Diving bell for breathing underwater

Diving bell for breathing underwater

Diving bell for breathing underwater

Inv. 415
Interpretation by Luigi Tursini, 1953

"The contrary valves are made so that the one that opens outside is used for sending out the hot air, and after the removal of this hot air, it cannot by any means return backward. And this issues through window M, which closes with valve B. The fresh air is drawn into the bellows through window N, and once it has entered into the bellows, valve A closes, and it can never go out again through this window. But when it has been heated, it returns out through the other window, M, as was said before."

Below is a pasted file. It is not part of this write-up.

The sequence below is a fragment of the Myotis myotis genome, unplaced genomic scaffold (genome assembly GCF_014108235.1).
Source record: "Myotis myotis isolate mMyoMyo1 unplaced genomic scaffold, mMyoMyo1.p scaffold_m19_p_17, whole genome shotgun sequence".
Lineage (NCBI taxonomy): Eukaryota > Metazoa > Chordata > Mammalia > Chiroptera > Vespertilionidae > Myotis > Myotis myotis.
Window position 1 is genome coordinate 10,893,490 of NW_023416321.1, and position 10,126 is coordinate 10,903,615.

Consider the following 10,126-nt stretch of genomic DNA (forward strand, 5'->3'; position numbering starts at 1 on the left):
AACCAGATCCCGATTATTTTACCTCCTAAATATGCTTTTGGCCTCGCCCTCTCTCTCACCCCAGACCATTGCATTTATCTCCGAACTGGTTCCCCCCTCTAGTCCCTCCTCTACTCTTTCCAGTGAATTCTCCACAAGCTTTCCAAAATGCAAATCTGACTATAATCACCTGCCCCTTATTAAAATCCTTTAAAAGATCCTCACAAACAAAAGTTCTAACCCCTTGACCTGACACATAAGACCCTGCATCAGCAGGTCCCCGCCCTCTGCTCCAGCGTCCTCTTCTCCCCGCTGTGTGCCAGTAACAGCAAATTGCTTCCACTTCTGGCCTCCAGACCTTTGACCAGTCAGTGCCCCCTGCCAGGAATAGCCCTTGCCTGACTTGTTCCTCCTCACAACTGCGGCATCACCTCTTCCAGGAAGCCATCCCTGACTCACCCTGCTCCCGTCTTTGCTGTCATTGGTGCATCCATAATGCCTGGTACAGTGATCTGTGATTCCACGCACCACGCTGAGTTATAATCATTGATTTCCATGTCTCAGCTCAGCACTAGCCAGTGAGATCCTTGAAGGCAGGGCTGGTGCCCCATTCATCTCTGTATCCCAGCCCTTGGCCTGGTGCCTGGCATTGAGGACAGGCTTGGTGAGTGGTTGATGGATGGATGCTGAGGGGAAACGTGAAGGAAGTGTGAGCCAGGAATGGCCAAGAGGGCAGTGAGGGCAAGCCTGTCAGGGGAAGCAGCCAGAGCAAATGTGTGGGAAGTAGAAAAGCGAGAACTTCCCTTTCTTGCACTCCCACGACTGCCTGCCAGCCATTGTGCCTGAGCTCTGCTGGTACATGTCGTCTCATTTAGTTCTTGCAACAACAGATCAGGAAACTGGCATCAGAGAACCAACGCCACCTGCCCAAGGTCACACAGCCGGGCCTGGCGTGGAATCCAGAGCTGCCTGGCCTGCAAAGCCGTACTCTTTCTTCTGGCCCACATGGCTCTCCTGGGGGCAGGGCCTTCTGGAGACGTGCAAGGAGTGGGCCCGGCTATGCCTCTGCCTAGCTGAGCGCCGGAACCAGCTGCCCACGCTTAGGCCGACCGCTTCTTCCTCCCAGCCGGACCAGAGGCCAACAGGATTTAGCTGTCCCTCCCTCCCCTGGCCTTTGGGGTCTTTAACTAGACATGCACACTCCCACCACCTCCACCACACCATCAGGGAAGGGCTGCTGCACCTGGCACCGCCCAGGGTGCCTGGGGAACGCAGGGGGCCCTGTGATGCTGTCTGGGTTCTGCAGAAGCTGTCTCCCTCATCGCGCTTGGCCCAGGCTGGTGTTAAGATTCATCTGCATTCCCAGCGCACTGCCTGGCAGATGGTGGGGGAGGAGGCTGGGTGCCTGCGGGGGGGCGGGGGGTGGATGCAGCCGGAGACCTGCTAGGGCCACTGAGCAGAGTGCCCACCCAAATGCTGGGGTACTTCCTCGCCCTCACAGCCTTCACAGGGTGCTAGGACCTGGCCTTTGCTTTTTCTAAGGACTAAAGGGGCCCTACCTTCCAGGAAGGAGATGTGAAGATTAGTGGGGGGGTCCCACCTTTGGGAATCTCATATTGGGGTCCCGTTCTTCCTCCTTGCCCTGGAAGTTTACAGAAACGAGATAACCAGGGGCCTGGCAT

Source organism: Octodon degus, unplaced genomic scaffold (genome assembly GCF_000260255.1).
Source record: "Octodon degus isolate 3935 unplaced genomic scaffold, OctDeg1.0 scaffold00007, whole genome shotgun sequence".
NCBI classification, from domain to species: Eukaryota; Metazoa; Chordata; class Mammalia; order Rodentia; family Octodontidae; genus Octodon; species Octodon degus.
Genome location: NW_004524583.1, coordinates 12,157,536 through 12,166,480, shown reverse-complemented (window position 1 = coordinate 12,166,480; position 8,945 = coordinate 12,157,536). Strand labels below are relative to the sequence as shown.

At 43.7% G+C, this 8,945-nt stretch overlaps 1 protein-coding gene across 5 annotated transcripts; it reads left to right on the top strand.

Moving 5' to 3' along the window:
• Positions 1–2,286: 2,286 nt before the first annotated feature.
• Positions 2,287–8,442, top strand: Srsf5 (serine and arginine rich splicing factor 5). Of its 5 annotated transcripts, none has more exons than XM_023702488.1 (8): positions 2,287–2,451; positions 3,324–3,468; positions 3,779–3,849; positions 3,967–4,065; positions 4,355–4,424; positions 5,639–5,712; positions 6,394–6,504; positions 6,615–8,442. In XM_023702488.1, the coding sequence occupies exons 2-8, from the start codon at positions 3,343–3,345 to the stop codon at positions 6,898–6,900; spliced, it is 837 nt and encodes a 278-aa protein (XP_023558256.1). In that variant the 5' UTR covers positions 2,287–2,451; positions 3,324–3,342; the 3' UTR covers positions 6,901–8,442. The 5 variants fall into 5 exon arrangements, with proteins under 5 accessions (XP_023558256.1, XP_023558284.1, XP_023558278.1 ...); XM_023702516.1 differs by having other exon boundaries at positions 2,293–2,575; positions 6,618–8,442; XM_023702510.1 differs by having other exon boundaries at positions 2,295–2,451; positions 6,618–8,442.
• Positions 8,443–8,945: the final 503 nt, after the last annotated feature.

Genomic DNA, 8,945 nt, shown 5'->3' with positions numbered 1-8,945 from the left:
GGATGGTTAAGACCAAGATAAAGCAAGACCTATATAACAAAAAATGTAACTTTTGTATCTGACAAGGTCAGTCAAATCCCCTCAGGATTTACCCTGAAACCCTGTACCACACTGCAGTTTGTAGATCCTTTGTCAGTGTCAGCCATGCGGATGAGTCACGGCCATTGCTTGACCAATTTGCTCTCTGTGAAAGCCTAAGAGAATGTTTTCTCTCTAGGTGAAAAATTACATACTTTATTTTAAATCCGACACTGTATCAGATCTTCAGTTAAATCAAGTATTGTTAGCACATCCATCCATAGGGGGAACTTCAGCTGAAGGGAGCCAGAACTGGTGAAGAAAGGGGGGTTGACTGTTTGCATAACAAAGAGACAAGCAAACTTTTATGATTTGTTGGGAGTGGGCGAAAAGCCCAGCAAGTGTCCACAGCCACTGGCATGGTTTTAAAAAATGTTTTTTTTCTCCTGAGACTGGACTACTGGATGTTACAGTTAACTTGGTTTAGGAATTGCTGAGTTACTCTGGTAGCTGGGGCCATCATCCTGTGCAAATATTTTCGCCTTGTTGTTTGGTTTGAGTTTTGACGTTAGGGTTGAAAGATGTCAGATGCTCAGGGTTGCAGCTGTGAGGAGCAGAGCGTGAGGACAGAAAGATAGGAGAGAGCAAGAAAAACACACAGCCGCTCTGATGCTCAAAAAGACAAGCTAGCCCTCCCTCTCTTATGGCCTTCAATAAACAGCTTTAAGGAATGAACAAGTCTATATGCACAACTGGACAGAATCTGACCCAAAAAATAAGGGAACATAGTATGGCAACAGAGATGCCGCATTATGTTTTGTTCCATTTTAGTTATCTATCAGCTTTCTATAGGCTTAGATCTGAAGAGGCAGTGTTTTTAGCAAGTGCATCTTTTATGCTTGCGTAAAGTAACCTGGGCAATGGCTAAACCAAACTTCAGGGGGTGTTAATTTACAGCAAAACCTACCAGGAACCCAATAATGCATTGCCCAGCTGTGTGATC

Leonardo drew the mask for a diver joined by means of two reeds to a floating device in the form of a diving bell, which he called “bellows" The reed hoses for breathing are joined using joints covered by a double layer of leather, and a spiral of iron inserted into the joints prevents them from being crushed by the water pressure. The reeds come out to the surface and are supported and protected by a floating bell-shaped device. The small dome, with a hole in the upper part, conducts air through the hoses that arrive to the diver from the bottom of the floating device. One reed carries oxygen to the diver, while the other expels the already breathed air.

The model is based on the drawings:

  • Codex Arundel f. 24 v. (1508)
    London, British Library
  • Codex Atlanticus f. 647 v. (1508)
    Milano, Biblioteca Ambrosiana